But a lot of it is just telling my team to be patient and letting them know that, yes, we have a little extra work right now, but the solution—give it two more months, guys, and your life will be totally upside down and you're going to say, “Oh my God, how come it took us so long to make this decision?”
I’m a big cheerleader around here, so I have to keep telling everybody all the positives. “We're getting past the pain.” All the positives. “This is what you're seeing.”
And already, just little pieces that we've done—even during the cleanup phase of the old software—just by forcing ourselves to clean up that we've made it a little bit easier on the current software, while we're doing it. And we already know that that's one less thing we have to do going down the path, when we're done here in two more weeks. We’re getting close. Two more weeks!
Juliette: The countdown is on.
Carolyn: Anyway, that’s it in a nutshell. You’ve got to have a great team all the way around, internal and external.
Juliette: Right. Well, the ERP is now being supported, but then you are supporting your team, right? So honestly, it’s a whole group effort, right?
Carolyn: Yes, it is.
Shawn: I think what Carolyn just said, write down those notes guys, because that is so important. Those are things we don't think about sometimes as your consultants, frankly. Like what is the positioning with the board and what are the concerns that the board is going to have? We don't know. So, to find out what they are and then just address them now, sets you up for, if there are challenges, or it does push a little bit or whatever, they trust you going into the process.
So, I think Carolyn, those are great points that everybody should—we should do a textbook on exactly what she just said there, seriously. Because if you don’t, you set yourself up for more pain.
Juliette: Yeah. Right. Ensure success. It's in the details as they say, right?
So Caroline, this question just came in I'm not sure if you can answer it. You briefly touched on it and I'm not sure if you can answer it yet, because you weren't fully implemented. But it says, “What were some of the issues that you have encountered in transitioning to the cloud?” So, have you had any experience with that yet?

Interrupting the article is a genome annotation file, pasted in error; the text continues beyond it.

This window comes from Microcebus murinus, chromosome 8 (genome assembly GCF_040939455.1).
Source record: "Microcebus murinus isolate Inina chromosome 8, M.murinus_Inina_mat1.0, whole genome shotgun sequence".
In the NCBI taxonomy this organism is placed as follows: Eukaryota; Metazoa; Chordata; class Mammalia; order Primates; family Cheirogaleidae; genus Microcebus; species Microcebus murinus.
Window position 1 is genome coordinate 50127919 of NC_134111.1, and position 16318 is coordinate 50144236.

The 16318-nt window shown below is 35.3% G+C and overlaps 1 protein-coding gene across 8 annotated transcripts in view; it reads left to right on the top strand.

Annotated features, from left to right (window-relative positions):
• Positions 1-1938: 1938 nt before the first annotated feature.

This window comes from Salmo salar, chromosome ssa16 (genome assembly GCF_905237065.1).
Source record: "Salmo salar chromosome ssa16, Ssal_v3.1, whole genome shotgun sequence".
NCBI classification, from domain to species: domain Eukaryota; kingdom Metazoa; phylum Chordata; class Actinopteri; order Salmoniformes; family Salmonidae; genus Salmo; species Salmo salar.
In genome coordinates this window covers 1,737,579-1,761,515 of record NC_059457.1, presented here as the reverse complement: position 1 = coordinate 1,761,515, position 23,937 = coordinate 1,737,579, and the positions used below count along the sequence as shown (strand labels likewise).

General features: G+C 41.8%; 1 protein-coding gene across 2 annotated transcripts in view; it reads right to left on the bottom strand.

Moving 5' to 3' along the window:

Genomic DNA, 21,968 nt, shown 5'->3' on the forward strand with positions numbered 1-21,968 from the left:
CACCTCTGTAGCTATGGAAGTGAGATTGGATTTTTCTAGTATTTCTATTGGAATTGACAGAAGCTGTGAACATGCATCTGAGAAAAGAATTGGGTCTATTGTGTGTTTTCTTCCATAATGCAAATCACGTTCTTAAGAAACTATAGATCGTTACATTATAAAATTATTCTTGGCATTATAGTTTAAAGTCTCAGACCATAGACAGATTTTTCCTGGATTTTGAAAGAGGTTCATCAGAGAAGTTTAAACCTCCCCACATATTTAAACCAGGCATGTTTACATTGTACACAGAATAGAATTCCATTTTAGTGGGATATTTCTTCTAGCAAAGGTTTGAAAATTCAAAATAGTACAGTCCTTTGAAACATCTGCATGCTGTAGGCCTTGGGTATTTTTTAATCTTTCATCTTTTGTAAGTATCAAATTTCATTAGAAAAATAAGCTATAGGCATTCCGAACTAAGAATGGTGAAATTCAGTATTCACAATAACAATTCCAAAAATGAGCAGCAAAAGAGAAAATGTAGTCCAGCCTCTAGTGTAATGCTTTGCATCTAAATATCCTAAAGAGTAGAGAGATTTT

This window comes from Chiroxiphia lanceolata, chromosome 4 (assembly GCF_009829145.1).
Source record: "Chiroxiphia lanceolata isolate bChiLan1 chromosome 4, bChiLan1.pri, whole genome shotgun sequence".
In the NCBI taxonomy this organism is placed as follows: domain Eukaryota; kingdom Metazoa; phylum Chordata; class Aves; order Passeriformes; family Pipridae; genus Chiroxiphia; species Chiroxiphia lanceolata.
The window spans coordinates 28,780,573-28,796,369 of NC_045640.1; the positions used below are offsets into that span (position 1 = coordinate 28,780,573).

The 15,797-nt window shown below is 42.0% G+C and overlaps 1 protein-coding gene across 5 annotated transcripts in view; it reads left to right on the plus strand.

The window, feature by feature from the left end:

Carolyn: Okay, so you're right. I'm not totally there yet. But while we're not totally transitioned, there's things that you're doing getting ready for the cloud. One was asking the security question. Everybody wants to know whether or not your stuff's still secure when it's in the cloud.
We're going through and documenting—we have to even document more than a lot of companies do just because we are a publicly traded company—but it's documenting what are all of the controls. Whether they're access controls from within our company, to people being able to access the data, and what are all of the security issues there.
We've probably had a lot more investigation on that. It was one of the biggest questions we got from the board of directors over—"Okay, so now you've got patents, you've got all this other kind of stuff. Does that mean all of a sudden that somebody can crawl inside our system?” It really was a question that they asked, “If they can get in through our financial system, does it hop over to another hard drive so they could access our patents?”
Juliette: Oh, wow.
Carolyn: Those are not silly questions, but those are the questions we were getting was, “Can somebody go through the cloud back into the company, over to another computer and then get into another whole set of systems that we have?”
I assumed no, but I still had to go find the research on it. So, a lot of it is security issues over will data be supported? What happens is if somebody has a hiccup somewhere? Of course, all of the backup problems you're going to have, don't make a difference whether they're there in-house or not, you got to deal with all of those.
The other questions that arose were educating people about the push-out of upgrades. And does that mean that my IT team here had to become experts on NetSuite in order to be able to handle any upgrades? And so that worked out. Of course the answer is “No, they don't have to.”
But those are the common questions, because when your system is in-house you have to have a group of people who can handle all of those upgrades. And when it's on the cloud, it's actually one of the benefits that comes with the cloud process. I don't know whether it's something to point out specific to the cloud. I think it's just one of those things that happens when you’re doing a conversion, it forces you to do things that you knew you should have done. Something as simple as cleaning up your vendor list or your customer list.